Saturday, April 15, 2017

Lars Maischak's Only a Symptom of a Larger Disease

Following-up from yesterday, "Wow! Federal Investigation of Fresno State History Professor Lars Maischak."

From Bruce Thornton, who's a Professor of Classics and Humanities at Fresno State University, at FrontPage Magazine, "Drain the Higher Ed. Swamp That Produced the 'Hang Trump' Prof.":

The uproar over a Fresno State history lecturer’s tweets about assassinating President Trump is understandable, but in the end the outrage is pointless. It’s doubtful the feds will charge the fellow, given how outlandish and obviously hyperbolic the tweets are. Nor is he likely to be fired. All the commotion has accomplished is to turn a nobody into a left-wing martyr persecuted for “speaking truth to power.”

The fact is, there is nothing this guy said that wouldn’t be applauded by most faculty in the social sciences and humanities, even if they don’t have his gumption to say so out loud. The politicized university is entering its fifth decade, and was already a done deal when Alan Bloom publicized it in his surprising 1987 bestseller The Closing of the American Mind. Thirty years later, focusing on the stupid statements of individual professors, or in this case lecturers, does nothing to get at the root of the problem. They are symptoms of deeper structural changes in the administrative apparatus of most colleges, and these changes in part have been responses to federal laws, particularly affirmative action, sexual harassment law, and Title IX of the Civil Rights Act. With federal agency thugs backing campus leftists by threatening administrators with investigation or the reduction of federal funds, it has been easy to transform the university from a space for developing critical thinking and intellectual diversity, into a progressive propaganda organ and reeducation camp.

The most important of these government-backed instruments is “diversity.” This vacuous concept was created ex nihilo by Supreme Court Justice Lewis Powell in the 1979 Bakke vs. University of California decision as a way to protect admissions “set asides” for minorities without falling afoul of the law’s prohibition of quotas. Since only a “compelling state interest” could justify exceptions to Title VII of the 1964 Civil Rights Act’s ban on discrimination by race, which naked quotas obviously did, “diversity,” along with all its alleged social and educational boons, was by judicial fiat deemed a “state interest.” In 2003, Grutter vs. Bollinger, and again in the two Fisher vs. University of Texas cases (2013, 2016), the Supreme Court confirmed Powell’s legerdemain in order “to further a compelling interest in obtaining the educational benefits that flow from a diverse student body,” as Republican-appointed Justice Sandra Day O’Conner said in the first Fisher case.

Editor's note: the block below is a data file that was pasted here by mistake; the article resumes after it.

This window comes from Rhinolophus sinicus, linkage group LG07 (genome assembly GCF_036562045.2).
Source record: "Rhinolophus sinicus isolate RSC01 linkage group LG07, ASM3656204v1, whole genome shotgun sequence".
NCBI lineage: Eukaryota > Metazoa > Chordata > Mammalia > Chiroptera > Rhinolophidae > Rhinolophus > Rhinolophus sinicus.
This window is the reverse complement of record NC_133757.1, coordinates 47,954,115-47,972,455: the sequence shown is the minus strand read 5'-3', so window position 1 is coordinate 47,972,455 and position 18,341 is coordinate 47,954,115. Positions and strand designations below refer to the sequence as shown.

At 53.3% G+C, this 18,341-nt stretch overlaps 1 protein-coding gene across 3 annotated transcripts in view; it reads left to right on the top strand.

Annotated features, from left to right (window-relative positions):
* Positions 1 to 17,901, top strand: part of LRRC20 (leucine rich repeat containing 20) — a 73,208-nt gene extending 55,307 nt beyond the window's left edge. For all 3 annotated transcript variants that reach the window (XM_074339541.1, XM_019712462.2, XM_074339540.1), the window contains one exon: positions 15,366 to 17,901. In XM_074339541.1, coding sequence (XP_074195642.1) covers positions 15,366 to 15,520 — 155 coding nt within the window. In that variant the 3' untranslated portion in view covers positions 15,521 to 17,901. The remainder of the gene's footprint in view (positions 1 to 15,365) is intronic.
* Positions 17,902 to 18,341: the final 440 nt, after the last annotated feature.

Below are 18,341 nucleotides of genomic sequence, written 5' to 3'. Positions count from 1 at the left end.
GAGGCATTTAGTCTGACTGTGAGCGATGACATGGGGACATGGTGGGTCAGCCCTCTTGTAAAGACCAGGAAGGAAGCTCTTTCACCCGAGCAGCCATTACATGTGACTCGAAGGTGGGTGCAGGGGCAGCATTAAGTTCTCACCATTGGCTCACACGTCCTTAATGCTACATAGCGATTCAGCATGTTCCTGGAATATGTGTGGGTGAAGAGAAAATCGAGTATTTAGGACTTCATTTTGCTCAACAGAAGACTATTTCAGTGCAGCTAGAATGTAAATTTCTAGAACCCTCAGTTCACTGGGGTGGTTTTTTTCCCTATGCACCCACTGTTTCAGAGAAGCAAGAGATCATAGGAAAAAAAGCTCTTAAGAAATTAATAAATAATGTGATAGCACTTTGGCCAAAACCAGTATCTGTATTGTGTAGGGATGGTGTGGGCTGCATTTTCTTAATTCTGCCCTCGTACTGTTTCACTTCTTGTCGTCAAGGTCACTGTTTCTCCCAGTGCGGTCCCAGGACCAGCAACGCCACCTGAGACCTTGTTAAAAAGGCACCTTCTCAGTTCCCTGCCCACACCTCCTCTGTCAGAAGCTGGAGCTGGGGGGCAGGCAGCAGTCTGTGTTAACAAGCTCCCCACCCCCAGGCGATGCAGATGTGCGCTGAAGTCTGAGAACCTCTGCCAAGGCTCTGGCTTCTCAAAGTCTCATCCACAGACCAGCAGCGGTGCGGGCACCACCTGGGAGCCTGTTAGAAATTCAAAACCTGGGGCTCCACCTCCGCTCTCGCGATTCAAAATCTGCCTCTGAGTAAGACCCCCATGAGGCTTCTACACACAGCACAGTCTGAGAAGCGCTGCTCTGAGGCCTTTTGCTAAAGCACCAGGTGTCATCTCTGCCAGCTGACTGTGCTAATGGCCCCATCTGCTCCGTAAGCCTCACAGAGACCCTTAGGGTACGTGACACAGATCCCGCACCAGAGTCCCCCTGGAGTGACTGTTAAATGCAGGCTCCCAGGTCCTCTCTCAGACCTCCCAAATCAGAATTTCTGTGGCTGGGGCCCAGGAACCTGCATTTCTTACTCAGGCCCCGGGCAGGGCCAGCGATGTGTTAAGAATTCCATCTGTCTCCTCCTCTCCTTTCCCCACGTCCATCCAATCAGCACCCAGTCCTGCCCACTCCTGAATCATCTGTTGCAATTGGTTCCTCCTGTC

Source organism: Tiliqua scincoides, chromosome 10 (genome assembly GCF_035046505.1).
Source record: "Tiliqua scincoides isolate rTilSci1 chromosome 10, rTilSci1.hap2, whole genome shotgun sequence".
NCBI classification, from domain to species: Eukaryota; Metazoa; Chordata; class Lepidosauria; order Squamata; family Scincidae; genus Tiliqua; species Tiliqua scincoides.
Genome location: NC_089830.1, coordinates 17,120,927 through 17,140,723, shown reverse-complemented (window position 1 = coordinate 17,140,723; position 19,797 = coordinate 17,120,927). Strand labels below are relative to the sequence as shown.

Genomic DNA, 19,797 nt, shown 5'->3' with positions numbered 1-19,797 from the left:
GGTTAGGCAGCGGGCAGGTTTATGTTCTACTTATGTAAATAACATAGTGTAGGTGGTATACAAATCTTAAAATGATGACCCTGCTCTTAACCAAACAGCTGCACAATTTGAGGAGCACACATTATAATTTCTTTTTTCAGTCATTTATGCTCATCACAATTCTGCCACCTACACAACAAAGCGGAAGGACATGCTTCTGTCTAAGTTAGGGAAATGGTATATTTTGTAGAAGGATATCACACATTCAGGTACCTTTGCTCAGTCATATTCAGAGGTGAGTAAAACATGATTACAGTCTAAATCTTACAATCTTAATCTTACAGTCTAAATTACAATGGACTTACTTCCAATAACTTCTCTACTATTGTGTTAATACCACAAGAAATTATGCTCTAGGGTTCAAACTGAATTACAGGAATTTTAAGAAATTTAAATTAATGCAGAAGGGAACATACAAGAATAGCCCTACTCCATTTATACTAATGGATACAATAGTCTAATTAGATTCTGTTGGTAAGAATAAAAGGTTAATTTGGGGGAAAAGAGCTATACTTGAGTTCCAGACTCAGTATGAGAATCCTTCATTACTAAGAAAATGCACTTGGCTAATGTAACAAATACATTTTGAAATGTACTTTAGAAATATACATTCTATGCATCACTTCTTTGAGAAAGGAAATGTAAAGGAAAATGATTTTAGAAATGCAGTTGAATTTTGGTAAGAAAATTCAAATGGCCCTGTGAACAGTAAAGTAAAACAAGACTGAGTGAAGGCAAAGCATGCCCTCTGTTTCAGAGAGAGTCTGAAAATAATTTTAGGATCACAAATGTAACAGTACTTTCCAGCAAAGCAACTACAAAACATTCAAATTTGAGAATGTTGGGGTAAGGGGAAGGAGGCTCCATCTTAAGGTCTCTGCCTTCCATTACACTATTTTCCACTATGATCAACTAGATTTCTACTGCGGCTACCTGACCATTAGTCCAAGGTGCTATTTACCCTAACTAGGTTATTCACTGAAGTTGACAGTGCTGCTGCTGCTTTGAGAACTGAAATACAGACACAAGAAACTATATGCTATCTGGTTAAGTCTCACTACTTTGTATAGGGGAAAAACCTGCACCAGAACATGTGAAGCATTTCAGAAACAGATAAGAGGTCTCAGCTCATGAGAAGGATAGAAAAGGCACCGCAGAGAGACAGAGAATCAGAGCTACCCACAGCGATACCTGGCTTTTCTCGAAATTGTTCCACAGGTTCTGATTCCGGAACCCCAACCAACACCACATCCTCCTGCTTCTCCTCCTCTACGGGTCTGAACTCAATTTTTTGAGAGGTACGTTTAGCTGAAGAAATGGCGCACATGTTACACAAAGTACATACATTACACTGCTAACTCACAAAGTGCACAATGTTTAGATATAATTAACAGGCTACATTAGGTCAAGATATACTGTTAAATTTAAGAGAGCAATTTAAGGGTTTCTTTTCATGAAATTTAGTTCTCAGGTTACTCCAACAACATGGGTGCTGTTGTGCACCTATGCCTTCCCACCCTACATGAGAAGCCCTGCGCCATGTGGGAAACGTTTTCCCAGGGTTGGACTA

Of course, there exists no coherent definition of “diversity,” and no empirical evidence demonstrating its power to improve educational outcomes or create “educational benefits.” If there were such pedagogical benefits from diversity, we would have long ago dismantled the 107 historically black colleges and universities. On the contrary, there is much evidence that mismatching applicants to universities damages minority students and segregates campuses into identity-politics enclaves.

But using race to privilege some applicants over others wasn’t just about admitting students. The campus infrastructure had to change, which meant the expansion of politicized identity-politics programs, departments, general education courses, and student-support administrative offices and services. As a result, the cultural Marxism ideology that created identity politics in the first place now permeates the university far beyond the classroom, and enables an intolerance for competing ideas, not to mention shutting down the “free play of the mind on all subjects” that Matthew Arnold identified as the core mission of liberal education. And this corruption is encouraged by federal law and its leverage of federal money that flows into higher education.

So the issue isn’t a two-bit adjunct and his juvenile tweets. All the rancorous attention being given to him may make some conservatives feel better, but it will do nothing other than turn a nobody into a somebody. This bad habit is indulged by conservative outlets like Fox News: to entertain their viewers, they dig up some second-rate professor or blogger, and bring him on a show to be slapped around by the host. But in that person’s world, he is now a star, with credibility and a megaphone he would have paid Fox to give him. Getting angry at such a person is like blaming a dog for the stinking mess it left on your lawn. Of course it stinks, that’s its nature. The real culprit is the neighbor too lazy or inconsiderate to walk his dog and clean up after it...
Actually, I love watching second-rate leftist professors getting beat up on Fox News, lol.

But he's got a point. And it's not just the neighbor who's too lazy to clean up the cultural Marxist crap. It's all the fence-sitting professors, some sympathetic to the left and some not, who stand by, refusing to put real liberal principles of free speech (and intellectual exchange) before rank leftist bullying. I know first-hand the costs of doing so. (I've been investigated and persecuted on my campus after standing up for conservative values, and shutting down idiot leftists.) But it must be done.

In any case, keep reading.